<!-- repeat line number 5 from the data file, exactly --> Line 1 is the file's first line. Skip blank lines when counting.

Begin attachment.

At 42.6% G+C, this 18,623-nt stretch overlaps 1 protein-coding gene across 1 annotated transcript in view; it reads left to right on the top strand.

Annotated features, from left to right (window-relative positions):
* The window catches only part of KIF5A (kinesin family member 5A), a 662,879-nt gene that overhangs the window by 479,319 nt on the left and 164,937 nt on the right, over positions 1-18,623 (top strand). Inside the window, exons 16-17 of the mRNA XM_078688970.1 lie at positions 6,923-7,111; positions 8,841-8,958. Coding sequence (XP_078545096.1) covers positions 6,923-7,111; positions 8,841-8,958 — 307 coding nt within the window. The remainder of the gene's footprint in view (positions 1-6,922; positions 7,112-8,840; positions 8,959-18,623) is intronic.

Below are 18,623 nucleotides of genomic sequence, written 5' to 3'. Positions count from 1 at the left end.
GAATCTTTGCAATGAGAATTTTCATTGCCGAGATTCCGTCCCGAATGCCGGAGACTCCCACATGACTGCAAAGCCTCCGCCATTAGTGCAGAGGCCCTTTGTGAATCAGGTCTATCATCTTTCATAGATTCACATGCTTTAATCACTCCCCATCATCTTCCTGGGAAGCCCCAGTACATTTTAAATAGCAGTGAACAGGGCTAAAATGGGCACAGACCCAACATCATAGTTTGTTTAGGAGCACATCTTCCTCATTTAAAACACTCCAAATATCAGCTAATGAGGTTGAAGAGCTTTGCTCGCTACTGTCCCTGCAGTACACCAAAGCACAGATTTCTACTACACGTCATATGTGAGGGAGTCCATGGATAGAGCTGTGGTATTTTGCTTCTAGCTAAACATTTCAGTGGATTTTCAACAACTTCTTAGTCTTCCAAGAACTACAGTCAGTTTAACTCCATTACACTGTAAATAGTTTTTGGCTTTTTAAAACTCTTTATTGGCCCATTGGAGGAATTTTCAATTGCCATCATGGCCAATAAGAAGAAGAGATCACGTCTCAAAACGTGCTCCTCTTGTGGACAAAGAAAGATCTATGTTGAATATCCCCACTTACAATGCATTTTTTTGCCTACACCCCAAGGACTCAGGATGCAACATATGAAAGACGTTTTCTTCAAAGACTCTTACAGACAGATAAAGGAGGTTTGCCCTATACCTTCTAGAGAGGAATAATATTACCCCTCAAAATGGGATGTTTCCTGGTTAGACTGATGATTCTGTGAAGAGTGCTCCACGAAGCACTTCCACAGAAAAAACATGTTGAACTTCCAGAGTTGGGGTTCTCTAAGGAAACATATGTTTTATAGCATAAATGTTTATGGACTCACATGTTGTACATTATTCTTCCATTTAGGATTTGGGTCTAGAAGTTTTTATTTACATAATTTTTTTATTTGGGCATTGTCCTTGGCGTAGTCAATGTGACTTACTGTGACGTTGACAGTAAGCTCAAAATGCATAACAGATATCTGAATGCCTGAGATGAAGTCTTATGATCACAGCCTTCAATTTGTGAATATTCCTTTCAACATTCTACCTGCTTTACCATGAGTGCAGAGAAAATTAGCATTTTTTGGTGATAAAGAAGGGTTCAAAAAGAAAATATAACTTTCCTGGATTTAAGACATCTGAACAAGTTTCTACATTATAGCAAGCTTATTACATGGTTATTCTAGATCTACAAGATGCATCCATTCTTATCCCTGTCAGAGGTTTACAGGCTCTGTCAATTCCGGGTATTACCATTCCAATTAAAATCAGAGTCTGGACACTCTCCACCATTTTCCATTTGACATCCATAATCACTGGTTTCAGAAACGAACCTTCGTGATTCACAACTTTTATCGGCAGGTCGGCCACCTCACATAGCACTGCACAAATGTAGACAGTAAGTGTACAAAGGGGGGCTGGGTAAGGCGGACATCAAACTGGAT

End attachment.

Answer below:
GAATCTTTGCAATGAGAATTTTCATTGCCGAGATTCCGTCCCGAATGCCGGAGACTCCCACATGACTGCAAAGCCTCCGCCATTAGTGCAGAGGCCCTTTGTGAATCAGGTCTATCATCTTTCATAGATTCACATGCTTTAATCACTCCCCATCATCTTCCTGGGAAGCCCCAGTACATTTTAAATAGCAGTGAACAGGGCTAAAATGGGCACAGACCCAACATCATAGTTTGTTTAGGAGCACATCTTCCTCATTTAAAACACTCCAAATATCAGCTAATGAGGTTGAAGAGCTTTGCTCGCTACTGTCCCTGCAGTACACCAAAGCACAGATTTCTACTACACGTCATATGTGAGGGAGTCCATGGATAGAGCTGTGGTATTTTGCTTCTAGCTAAACATTTCAGTGGATTTTCAACAACTTCTTAGTCTTCCAAGAACTACAGTCAGTTTAACTCCATTACACTGTAAATAGTTTTTGGCTTTTTAAAACTCTTTATTGGCCCATTGGAGGAATTTTCAATTGCCATCATGGCCAATAAGAAGAAGAGATCACGTCTCAAAACGTGCTCCTCTTGTGGACAAAGAAAGATCTATGTTGAATATCCCCACTTACAATGCATTTTTTTGCCTACACCCCAAGGACTCAGGATGCAACATATGAAAGACGTTTTCTTCAAAGACTCTTACAGACAGATAAAGGAGGTTTGCCCTATACCTTCTAGAGAGGAATAATATTACCCCTCAAAATGGGATGTTTCCTGGTTAGACTGATGATTCTGTGAAGAGTGCTCCACGAAGCACTTCCACAGAAAAAACATGTTGAACTTCCAGAGTTGGGGTTCTCTAAGGAAACATATGTTTTATAGCATAAATGTTTATGGACTCACATGTTGTACATTATTCTTCCATTTAGGATTTGGGTCTAGAAGTTTTTATTTACATAATTTTTTTATTTGGGCATTGTCCTTGGCGTAGTCAATGTGACTTACTGTGACGTTGACAGTAAGCTCAAAATGCATAACAGATATCTGAATGCCTGAGATGAAGTCTTATGATCACAGCCTTCAATTTGTGAATATTCCTTTCAACATTCTACCTGCTTTACCATGAGTGCAGAGAAAATTAGCATTTTTTGGTGATAAAGAAGGGTTCAAAAAGAAAATATAACTTTCCTGGATTTAAGACATCTGAACAAGTTTCTACATTATAGCAAGCTTATTACATGGTTATTCTAGATCTACAAGATGCATCCATTCTTATCCCTGTCAGAGGTTTACAGGCTCTGTCAATTCCGGGTATTACCATTCCAATTAAAATCAGAGTCTGGACACTCTCCACCATTTTCCATTTGACATCCATAATCACTGGTTTCAGAAACGAACCTTCGTGATTCACAACTTTTATCGGCAGGTCGGCCACCTCACATAGCACTGCACAAATGTAGACAGTAAGTGTACAAAGGGGGGCTGGGTAAGGCGGACATCAAACTGGAT